“Being able to, at breakfast, decide that X amount of money was needed to do something and it got done,” she says. “Legendary because he looked out of the window of his office and saw north Tryon and said it was a blighted landscape and it needed to be fixed.”
It was decided that the Arts and Science Council would be the official fundraiser for culture in Charlotte, a kind of broker to do big donation drives, mostly through workplace giving, and then dole money out to arts groups. Companies like McColl’s bank only had to deal with one entity, the Arts and Science Council, while arts groups didn’t have to run around asking for money from everyone in town.
The plan worked. At its peak in 2007, the Arts and Science Council raised $11.6 million, most of that coming from workplace giving. Around 20 percent of the money is held back by the ASC, with most of the rest supporting basic operations at arts groups, large and small.
But the Great Recession exposed serious cracks in the system. Everybody tightened their belts, especially the banks. And that left the Arts and Science council especially vulnerable, as it had come to rely on a few large companies in Charlotte for more than half of its fundraising every year.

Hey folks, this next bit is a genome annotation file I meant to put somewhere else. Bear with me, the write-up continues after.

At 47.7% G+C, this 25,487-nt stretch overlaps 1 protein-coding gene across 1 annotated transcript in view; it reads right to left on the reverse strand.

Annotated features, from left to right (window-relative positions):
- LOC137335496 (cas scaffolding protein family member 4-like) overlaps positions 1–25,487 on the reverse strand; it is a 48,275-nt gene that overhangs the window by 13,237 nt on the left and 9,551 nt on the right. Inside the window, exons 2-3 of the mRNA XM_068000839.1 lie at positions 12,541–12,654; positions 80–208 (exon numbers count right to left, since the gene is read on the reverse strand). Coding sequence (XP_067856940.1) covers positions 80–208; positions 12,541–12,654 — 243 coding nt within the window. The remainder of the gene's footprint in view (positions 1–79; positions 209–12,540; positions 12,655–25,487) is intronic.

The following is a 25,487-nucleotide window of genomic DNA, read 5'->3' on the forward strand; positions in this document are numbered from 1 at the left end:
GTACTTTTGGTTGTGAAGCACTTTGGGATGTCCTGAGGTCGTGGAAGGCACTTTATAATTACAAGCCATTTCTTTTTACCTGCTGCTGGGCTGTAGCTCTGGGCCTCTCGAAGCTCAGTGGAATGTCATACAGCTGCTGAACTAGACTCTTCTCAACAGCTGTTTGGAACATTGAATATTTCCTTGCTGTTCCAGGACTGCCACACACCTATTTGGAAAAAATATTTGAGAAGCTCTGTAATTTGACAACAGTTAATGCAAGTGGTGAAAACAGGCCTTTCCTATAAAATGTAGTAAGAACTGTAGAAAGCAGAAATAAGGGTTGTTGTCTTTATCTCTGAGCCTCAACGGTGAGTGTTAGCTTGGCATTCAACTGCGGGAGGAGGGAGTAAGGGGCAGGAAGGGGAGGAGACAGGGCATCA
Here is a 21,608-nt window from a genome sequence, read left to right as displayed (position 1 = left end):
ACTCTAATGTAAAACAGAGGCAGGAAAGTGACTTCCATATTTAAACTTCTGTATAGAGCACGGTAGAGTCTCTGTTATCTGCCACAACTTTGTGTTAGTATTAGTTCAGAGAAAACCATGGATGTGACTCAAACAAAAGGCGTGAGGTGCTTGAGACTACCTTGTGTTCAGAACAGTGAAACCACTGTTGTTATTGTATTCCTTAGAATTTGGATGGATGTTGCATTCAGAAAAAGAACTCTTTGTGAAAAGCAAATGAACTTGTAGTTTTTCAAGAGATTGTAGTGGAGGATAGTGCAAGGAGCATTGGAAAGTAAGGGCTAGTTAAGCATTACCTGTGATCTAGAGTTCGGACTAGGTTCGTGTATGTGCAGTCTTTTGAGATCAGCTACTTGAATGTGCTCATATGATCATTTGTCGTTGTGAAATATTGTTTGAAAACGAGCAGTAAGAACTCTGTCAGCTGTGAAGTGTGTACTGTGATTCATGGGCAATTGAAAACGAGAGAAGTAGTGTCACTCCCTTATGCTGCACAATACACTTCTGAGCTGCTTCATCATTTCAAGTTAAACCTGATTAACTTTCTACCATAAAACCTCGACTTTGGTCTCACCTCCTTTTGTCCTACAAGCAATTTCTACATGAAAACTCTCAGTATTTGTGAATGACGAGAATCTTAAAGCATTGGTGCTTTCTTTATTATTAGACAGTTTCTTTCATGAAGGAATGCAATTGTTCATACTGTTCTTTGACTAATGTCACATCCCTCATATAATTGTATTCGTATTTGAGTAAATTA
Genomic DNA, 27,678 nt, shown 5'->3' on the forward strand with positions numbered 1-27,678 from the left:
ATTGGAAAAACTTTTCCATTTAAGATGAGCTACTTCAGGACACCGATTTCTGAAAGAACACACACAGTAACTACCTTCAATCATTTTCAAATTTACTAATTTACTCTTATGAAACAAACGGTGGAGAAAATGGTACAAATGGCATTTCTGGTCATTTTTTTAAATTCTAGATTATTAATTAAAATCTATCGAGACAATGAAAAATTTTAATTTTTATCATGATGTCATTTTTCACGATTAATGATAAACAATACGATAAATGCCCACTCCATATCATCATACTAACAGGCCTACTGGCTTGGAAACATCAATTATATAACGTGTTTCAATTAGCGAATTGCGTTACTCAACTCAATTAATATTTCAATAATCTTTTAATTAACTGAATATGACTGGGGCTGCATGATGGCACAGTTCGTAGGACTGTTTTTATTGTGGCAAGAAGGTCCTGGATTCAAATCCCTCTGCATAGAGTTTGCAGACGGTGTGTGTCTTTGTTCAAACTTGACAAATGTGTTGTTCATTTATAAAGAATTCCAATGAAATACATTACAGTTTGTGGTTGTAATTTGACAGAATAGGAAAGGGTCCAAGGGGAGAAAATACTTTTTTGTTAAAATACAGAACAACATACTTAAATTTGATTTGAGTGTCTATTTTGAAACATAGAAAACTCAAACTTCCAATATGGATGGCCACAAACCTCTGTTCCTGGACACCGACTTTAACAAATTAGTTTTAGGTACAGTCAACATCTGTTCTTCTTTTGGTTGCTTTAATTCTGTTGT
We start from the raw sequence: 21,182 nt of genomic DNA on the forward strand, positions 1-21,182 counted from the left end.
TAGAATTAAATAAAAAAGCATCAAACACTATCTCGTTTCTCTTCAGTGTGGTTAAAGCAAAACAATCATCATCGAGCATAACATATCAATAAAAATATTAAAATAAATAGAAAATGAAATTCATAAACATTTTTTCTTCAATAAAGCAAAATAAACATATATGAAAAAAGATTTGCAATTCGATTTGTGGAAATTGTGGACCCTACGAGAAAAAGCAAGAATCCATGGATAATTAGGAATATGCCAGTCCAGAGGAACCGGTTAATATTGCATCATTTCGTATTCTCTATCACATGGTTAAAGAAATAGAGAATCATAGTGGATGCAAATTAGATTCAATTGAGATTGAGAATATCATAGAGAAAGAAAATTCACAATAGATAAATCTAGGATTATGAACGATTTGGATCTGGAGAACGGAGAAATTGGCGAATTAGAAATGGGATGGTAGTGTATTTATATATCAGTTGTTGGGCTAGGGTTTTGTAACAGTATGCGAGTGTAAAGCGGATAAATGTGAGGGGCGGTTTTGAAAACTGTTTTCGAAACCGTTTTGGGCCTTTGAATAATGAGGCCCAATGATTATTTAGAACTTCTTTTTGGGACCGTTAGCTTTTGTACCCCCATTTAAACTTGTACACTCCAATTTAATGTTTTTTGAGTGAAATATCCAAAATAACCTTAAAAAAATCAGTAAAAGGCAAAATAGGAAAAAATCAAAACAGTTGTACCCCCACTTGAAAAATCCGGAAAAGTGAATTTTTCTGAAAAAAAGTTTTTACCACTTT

The ASC quickly realized it needed to diversify its funding streams and start raising money in ways other than just workplace campaigns at big companies. Online, for example.
“It does take a wake-up call sometimes to step back and say, ‘geeze,’ it would have been nice if we had this ten years ago,” says the ASC’s former president, Scott Provancher, who just stepped down from the position earlier this month.
The online thing worked well, but it doesn’t raise nearly what the ASC used to get from workplace giving. And the really bad news is that while the economy has turned around, workplace gifts to the ASC have not. They are down 40 percent since 2008 and have basically leveled out. Provancher says Charlotte’s big corporations are different; today they’re global.
“So whether it’s in St. Louis or San Francisco or New York City, their community engagement strategy, they’re trying to apply it across an entire footprint of a much larger company, so it makes it harder to have a kind of unique campaign like the Arts and Science Council.”